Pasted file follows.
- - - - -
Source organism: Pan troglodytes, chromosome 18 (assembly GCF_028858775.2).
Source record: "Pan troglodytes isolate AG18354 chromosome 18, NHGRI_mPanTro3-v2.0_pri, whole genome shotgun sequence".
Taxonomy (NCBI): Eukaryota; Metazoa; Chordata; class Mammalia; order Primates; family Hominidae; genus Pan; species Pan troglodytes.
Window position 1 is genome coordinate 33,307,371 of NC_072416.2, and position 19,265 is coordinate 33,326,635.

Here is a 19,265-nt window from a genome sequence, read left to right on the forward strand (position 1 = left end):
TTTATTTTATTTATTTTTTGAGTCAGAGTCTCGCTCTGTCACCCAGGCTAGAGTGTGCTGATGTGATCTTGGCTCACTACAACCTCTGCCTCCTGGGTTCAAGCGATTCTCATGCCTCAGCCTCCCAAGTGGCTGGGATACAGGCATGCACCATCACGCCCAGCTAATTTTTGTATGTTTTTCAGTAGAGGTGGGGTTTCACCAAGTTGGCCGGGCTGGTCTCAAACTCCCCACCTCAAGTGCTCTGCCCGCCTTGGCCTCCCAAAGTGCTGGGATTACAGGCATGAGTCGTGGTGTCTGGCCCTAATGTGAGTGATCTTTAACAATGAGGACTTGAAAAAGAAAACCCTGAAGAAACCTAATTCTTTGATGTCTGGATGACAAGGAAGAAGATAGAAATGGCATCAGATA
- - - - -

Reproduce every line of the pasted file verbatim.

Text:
Source organism: Pan troglodytes, chromosome 18 (assembly GCF_028858775.2).
Source record: "Pan troglodytes isolate AG18354 chromosome 18, NHGRI_mPanTro3-v2.0_pri, whole genome shotgun sequence".
Taxonomy (NCBI): Eukaryota; Metazoa; Chordata; class Mammalia; order Primates; family Hominidae; genus Pan; species Pan troglodytes.
Window position 1 is genome coordinate 33,307,371 of NC_072416.2, and position 19,265 is coordinate 33,326,635.

Here is a 19,265-nt window from a genome sequence, read left to right on the forward strand (position 1 = left end):
TTTATTTTATTTATTTTTTGAGTCAGAGTCTCGCTCTGTCACCCAGGCTAGAGTGTGCTGATGTGATCTTGGCTCACTACAACCTCTGCCTCCTGGGTTCAAGCGATTCTCATGCCTCAGCCTCCCAAGTGGCTGGGATACAGGCATGCACCATCACGCCCAGCTAATTTTTGTATGTTTTTCAGTAGAGGTGGGGTTTCACCAAGTTGGCCGGGCTGGTCTCAAACTCCCCACCTCAAGTGCTCTGCCCGCCTTGGCCTCCCAAAGTGCTGGGATTACAGGCATGAGTCGTGGTGTCTGGCCCTAATGTGAGTGATCTTTAACAATGAGGACTTGAAAAAGAAAACCCTGAAGAAACCTAATTCTTTGATGTCTGGATGACAAGGAAGAAGATAGAAATGGCATCAGATA